He followed the vicar outside where the crisp November air shifted the falling leaves in a sound that was both peaceful and restless. A long walk on a day like this would untangle his mind. Yellow and orange leaves fluttered from the almond trees in a gust of wind, drifting through the air like snowflakes of fire before settling on the ground. His feet stirred the carpet of leaves as he walked to the church.

The woman waiting inside turned at the sound of the opening door. Flames from the alter candles flared high as air rushed inside. As she turned, her cloak moved in a graceful sweep, its black fabric shimmering in hues of gold. But it was her eyes that made him know this was no ordinary woman. Despite their dark hue they shined as if lit from the inside, in a way he couldn’t quite be sure if he was imagining. One thing was certain – her eyes were heavy with the stories they held. And full of questions.

“My name is Raven,” she said. “I bring you a message.”


A multi-media Minuet…

The Theme of Great Snoring: Ra Ra Riot – The Orchard (music link)


History might imply that John De Frenton did not survive the King’s inquiry, for the records show he was charged as a heretic and sentenced to die on September 15, 1385. Even the story’s theme song seems to suggest a tragedy. But to believe the official records of Kings, Bishops, and poets in such matters is to misunderstand the point of such documents and poetry. For how could the King allow that his decree had not been carried out? How could the Bishop explain the mysterious shimmering bird that flew over the jail where John De Frenton was held? How could the poets, commisioned by the King, risk their necks to tell the story of the door they found in Kufuoka’s orchard? But the village of Great Snoring knew the truth. For on the morning of September 15, 1385, when the guards came for John De Frenton, his cell was empty.

  1. Jenn
    November 8, 2010 at 12:38 pm

    This is great! I love how it’s left open to interpretation/imagination – especially the ending…will you take us through the door?

    • November 8, 2010 at 3:33 pm

      Thanks Jenn!! I’m glad you like how the ending could mean different things. I put a few that I was thinking of in my reply to Tony. And also, my idea for going through that door. It’s kind of related to a whole new concept I had this weekend on Scout’s story, so you’ll see this go somewhere – but a bit differently and as part of that story. 🙂

  2. Antonio
    November 8, 2010 at 10:31 am

    (sound of Tony smooching Tiffany)I LOVED this story, Tiffany! An almond curative for snoring–My father and sister need it, they can both rattle pictures off the wall.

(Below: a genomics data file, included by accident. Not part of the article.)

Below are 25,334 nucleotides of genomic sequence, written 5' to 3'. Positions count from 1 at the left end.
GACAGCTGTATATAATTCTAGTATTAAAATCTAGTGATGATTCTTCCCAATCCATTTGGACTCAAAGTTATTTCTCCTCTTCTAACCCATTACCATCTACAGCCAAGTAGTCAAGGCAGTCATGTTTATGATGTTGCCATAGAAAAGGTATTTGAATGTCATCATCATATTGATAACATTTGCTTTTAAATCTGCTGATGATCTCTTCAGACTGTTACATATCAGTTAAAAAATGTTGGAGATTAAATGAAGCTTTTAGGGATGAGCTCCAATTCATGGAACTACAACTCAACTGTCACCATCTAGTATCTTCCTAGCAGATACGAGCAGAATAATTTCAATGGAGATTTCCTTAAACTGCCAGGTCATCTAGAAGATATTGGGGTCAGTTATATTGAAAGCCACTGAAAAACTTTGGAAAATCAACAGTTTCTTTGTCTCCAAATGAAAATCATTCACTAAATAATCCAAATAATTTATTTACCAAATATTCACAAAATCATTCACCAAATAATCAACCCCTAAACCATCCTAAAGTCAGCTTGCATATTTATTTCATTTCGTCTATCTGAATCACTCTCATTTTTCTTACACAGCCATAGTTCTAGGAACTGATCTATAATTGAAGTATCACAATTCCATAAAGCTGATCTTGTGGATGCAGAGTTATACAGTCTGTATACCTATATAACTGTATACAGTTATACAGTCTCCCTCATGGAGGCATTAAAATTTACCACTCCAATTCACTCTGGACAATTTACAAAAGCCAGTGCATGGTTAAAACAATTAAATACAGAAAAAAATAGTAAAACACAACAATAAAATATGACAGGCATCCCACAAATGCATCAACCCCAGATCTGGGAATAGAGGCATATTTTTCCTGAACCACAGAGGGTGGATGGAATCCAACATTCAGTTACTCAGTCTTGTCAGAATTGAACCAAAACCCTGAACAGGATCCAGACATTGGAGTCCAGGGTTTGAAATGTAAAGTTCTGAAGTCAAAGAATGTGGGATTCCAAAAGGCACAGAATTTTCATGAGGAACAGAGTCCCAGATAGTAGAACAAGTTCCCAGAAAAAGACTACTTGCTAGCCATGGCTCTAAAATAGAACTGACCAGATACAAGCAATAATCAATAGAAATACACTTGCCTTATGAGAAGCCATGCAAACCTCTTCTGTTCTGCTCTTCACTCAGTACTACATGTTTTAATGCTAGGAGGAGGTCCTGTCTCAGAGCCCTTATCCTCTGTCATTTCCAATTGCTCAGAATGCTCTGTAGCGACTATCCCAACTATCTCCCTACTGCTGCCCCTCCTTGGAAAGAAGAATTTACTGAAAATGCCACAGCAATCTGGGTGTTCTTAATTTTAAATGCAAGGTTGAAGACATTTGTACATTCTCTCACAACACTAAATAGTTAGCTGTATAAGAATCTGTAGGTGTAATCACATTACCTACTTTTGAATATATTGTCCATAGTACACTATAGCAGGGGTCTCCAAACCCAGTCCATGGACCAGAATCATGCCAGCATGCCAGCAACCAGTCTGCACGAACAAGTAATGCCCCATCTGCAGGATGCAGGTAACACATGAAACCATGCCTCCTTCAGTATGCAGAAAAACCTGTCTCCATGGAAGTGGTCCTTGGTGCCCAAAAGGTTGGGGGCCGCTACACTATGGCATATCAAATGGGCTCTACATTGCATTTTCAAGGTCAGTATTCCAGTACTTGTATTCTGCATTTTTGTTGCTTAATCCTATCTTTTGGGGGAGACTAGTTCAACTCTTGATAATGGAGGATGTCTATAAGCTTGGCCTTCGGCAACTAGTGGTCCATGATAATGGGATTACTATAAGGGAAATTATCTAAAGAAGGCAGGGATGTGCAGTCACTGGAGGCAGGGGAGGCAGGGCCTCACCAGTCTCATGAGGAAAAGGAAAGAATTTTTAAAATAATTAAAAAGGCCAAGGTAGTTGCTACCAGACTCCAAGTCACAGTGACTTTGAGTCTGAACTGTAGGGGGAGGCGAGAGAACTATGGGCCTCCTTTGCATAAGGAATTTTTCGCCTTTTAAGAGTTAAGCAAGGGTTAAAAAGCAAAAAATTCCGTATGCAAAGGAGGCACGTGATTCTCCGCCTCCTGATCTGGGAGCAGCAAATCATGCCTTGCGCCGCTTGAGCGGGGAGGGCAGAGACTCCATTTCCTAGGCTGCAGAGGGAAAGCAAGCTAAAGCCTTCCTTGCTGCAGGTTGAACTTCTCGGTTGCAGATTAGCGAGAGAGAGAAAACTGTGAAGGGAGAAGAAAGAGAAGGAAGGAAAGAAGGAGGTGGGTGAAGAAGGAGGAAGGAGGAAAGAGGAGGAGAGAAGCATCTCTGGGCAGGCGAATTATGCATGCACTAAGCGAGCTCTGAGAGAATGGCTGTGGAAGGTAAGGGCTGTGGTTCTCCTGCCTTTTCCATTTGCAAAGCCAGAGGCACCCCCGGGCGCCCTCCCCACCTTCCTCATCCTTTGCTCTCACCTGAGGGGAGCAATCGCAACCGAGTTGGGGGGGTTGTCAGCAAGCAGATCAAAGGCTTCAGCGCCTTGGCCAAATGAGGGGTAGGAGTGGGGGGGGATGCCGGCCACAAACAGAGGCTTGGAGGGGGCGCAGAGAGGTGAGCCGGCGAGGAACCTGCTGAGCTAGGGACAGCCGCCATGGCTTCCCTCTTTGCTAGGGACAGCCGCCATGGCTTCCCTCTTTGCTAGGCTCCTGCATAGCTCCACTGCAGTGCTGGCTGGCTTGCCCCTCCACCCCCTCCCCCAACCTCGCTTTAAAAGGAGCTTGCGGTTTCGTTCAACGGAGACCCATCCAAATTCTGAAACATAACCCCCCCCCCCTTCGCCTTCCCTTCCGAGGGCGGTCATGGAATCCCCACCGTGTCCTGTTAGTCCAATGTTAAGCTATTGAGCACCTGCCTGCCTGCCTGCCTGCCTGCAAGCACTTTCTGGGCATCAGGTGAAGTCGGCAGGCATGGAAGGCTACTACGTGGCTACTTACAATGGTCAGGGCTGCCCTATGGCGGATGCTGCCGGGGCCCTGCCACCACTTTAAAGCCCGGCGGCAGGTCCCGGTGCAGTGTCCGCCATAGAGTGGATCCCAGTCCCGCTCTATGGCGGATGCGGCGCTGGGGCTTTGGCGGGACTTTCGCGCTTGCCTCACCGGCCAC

“…for his snoring could not be stopped, not even by waking up.”

    “…for some reason he couldn’t explain, he purred all the time.”

    John de Frenton has a secret. Loved the “Sarabande” section…good writing!

    A music link! Ra Ra Riot! A multi-media story!

    Ooo! Ooo! Did the mysterious Raven save him?

    Thanks, MissTiff! Great story! 😎

    • November 8, 2010 at 3:23 pm

      Thanks Tony!! *muah* 🙂 My mom’s snoring is like that! Loud, like it hurts my throat to try and replicate it loud. -lol- So it sounds like were both descendants of great snorers. 😀 I think I tripped over my words a bit in the first part. (I’ll go back through it in a bit). But the Serebande section is definitely my favorite, too. (Thanks!) I’ve been trying to work up another character in my other story, and Raven might be the bones of her.
      Yes, my thought was that Raven and Kufuoka help John de Frenton escape. That he doesn’t die, and that their ending isn’t tragic at all. Since the orchard can’t be found today, I’m thinking maybe they went though the door that Raven created in the orchard, and eventually the orchard itself was pulled through. What’s on the other side of that I couldn’t decide. Maybe they went to another time – when Kufuoka is Fukuoka? Maybe Raven’s message is that they are welcome to travel to or through the realm of her people? Yeah – travel through. I like that. But when I wrote it, it sounded open ended, partially because Raven can mean so many things. I like the Native American and Celtic ones, which is what I was thinking of. But I almost changed her name when I realized it might imply death after all (not exactly a happy birthday story, and not what I’d intended). But I thought that the possible interpretation of death and rebirth was another kind of shapeshifting, and doesn’t even necessarily mean a literal death and rebirth, which totally goes with the almonds, so I left it. Plus, I thought she was pretty bad ass as Raven. 😉
      I’m glad you like it! Happy B-day!

    • November 8, 2010 at 5:25 pm

      It’s also possible that Raven IS Kufuoka…

  3. Ryan
    November 7, 2010 at 9:32 pm

    Wow, Tiff! This is an amazing tale. Of course, I learned all about this in my medieval lit class. Kidding. I really like all the names you’ve used for titles and places, and the story is totally imaginative.

    • November 8, 2010 at 3:23 am

      -lol- Yes, I’m sure you covered all this ground in Medeval Lit. 😉 I’m glad you liked the people names and places – they inspired me too – actually, that’s the only part I didn’t make up. Great Snoring is a real town in the place I described, and John de Frenton was really a Rector. And Prebend! Kufuoka is a twist on the name of a brilliant farmer, but one that didn’t live in that time. Thanks Ryan! I’m glad you liked the tale. 🙂

  1. April 28, 2016 at 3:35 pm